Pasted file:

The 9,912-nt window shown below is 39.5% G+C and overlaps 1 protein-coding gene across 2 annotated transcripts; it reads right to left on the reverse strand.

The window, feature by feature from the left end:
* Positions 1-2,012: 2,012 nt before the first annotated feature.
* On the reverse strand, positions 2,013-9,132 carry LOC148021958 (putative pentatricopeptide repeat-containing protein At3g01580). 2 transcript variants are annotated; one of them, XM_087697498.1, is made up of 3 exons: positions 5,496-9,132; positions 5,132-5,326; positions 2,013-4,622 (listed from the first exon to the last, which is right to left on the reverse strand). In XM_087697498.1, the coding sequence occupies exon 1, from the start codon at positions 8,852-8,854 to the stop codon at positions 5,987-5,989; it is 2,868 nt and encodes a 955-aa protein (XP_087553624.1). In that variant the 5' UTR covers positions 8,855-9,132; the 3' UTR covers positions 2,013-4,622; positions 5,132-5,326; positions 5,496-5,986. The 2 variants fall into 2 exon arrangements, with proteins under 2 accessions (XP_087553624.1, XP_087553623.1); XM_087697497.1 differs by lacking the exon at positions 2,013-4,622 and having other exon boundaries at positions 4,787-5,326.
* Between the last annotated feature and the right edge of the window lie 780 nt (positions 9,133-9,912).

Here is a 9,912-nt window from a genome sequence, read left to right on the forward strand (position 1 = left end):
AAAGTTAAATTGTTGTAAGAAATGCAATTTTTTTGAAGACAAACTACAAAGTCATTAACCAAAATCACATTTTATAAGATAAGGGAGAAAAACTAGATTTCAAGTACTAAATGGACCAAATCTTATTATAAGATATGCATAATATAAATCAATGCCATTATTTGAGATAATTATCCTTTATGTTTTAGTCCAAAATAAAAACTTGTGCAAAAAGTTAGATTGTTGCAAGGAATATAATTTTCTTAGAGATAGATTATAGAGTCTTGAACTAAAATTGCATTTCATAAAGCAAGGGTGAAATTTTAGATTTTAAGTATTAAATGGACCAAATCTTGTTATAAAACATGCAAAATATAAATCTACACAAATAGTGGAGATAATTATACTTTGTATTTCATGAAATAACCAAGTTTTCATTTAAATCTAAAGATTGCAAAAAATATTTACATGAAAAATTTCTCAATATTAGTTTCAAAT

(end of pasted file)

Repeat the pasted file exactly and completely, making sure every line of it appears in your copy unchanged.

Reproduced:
The 9,912-nt window shown below is 39.5% G+C and overlaps 1 protein-coding gene across 2 annotated transcripts; it reads right to left on the reverse strand.

The window, feature by feature from the left end:
* Positions 1-2,012: 2,012 nt before the first annotated feature.
* On the reverse strand, positions 2,013-9,132 carry LOC148021958 (putative pentatricopeptide repeat-containing protein At3g01580). 2 transcript variants are annotated; one of them, XM_087697498.1, is made up of 3 exons: positions 5,496-9,132; positions 5,132-5,326; positions 2,013-4,622 (listed from the first exon to the last, which is right to left on the reverse strand). In XM_087697498.1, the coding sequence occupies exon 1, from the start codon at positions 8,852-8,854 to the stop codon at positions 5,987-5,989; it is 2,868 nt and encodes a 955-aa protein (XP_087553624.1). In that variant the 5' UTR covers positions 8,855-9,132; the 3' UTR covers positions 2,013-4,622; positions 5,132-5,326; positions 5,496-5,986. The 2 variants fall into 2 exon arrangements, with proteins under 2 accessions (XP_087553624.1, XP_087553623.1); XM_087697497.1 differs by lacking the exon at positions 2,013-4,622 and having other exon boundaries at positions 4,787-5,326.
* Between the last annotated feature and the right edge of the window lie 780 nt (positions 9,133-9,912).

Here is a 9,912-nt window from a genome sequence, read left to right on the forward strand (position 1 = left end):
AAAGTTAAATTGTTGTAAGAAATGCAATTTTTTTGAAGACAAACTACAAAGTCATTAACCAAAATCACATTTTATAAGATAAGGGAGAAAAACTAGATTTCAAGTACTAAATGGACCAAATCTTATTATAAGATATGCATAATATAAATCAATGCCATTATTTGAGATAATTATCCTTTATGTTTTAGTCCAAAATAAAAACTTGTGCAAAAAGTTAGATTGTTGCAAGGAATATAATTTTCTTAGAGATAGATTATAGAGTCTTGAACTAAAATTGCATTTCATAAAGCAAGGGTGAAATTTTAGATTTTAAGTATTAAATGGACCAAATCTTGTTATAAAACATGCAAAATATAAATCTACACAAATAGTGGAGATAATTATACTTTGTATTTCATGAAATAACCAAGTTTTCATTTAAATCTAAAGATTGCAAAAAATATTTACATGAAAAATTTCTCAATATTAGTTTCAAAT